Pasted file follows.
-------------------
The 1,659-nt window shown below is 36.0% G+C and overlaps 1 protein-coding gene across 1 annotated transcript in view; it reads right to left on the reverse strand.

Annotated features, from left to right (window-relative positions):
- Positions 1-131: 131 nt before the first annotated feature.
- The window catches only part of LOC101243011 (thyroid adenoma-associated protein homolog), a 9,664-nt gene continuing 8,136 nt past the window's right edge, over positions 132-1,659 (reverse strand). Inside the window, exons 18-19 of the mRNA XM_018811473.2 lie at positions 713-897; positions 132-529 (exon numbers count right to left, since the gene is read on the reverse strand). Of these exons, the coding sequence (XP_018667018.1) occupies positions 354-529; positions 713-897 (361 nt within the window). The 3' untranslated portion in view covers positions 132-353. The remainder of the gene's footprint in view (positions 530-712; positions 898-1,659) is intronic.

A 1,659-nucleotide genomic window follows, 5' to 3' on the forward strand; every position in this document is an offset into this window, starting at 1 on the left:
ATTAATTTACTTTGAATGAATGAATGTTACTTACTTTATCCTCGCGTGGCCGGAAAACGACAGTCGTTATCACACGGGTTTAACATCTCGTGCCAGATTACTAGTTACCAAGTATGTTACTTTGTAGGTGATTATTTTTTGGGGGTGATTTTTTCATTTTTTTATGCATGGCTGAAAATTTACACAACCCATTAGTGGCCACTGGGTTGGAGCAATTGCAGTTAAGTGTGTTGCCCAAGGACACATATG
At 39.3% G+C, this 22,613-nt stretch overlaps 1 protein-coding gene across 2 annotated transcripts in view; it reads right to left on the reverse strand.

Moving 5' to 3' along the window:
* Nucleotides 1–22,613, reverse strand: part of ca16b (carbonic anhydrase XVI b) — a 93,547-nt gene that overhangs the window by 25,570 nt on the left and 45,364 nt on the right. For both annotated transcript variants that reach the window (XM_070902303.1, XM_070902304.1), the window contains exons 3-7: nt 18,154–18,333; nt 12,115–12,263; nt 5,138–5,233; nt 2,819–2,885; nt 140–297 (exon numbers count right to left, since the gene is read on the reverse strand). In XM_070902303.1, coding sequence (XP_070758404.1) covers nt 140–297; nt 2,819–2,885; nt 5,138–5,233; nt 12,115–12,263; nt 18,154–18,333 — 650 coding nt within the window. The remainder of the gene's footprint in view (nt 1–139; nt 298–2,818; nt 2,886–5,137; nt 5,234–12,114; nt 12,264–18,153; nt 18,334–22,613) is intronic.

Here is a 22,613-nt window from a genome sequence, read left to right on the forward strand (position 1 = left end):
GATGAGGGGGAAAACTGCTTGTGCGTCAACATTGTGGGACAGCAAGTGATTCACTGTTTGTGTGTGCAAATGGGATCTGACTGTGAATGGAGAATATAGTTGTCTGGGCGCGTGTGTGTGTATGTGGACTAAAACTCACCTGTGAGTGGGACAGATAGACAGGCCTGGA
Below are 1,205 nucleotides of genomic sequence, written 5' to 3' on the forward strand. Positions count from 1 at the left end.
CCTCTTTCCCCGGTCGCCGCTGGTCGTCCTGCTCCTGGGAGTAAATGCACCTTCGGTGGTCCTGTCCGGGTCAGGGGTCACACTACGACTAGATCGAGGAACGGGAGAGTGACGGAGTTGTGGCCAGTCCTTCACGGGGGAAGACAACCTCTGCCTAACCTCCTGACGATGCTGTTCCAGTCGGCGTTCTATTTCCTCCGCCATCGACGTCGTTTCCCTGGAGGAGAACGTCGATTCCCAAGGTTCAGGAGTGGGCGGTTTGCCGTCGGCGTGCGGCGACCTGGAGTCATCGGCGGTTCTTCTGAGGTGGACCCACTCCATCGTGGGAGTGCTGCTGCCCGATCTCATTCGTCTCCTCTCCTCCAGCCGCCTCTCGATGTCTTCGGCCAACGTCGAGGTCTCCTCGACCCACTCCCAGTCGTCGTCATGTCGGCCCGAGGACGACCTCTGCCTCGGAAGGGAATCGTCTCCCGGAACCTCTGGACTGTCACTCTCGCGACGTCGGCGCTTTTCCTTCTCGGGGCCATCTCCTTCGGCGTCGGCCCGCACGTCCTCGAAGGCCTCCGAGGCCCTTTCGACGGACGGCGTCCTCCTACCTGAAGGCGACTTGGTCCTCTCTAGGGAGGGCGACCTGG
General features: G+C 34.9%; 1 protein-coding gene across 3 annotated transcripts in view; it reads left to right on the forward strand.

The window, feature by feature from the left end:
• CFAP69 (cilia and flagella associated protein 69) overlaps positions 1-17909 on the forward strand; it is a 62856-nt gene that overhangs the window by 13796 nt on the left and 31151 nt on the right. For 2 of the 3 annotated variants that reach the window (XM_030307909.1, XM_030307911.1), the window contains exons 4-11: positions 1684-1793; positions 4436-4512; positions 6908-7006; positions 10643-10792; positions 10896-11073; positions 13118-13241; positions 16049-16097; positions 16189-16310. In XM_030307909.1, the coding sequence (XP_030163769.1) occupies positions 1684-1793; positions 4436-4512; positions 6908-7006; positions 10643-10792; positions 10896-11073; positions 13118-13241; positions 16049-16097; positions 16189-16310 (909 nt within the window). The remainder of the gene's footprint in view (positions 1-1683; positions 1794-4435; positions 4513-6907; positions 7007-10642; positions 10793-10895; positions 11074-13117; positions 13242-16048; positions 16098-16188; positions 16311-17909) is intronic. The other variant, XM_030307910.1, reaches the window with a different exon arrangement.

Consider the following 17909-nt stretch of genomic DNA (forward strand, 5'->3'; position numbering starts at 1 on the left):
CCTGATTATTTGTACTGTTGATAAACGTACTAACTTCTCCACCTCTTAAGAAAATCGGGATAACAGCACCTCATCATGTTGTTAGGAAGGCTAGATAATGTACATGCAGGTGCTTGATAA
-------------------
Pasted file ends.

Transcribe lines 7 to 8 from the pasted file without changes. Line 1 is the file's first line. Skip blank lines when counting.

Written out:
At 39.3% G+C, this 22,613-nt stretch overlaps 1 protein-coding gene across 2 annotated transcripts in view; it reads right to left on the reverse strand.

Moving 5' to 3' along the window: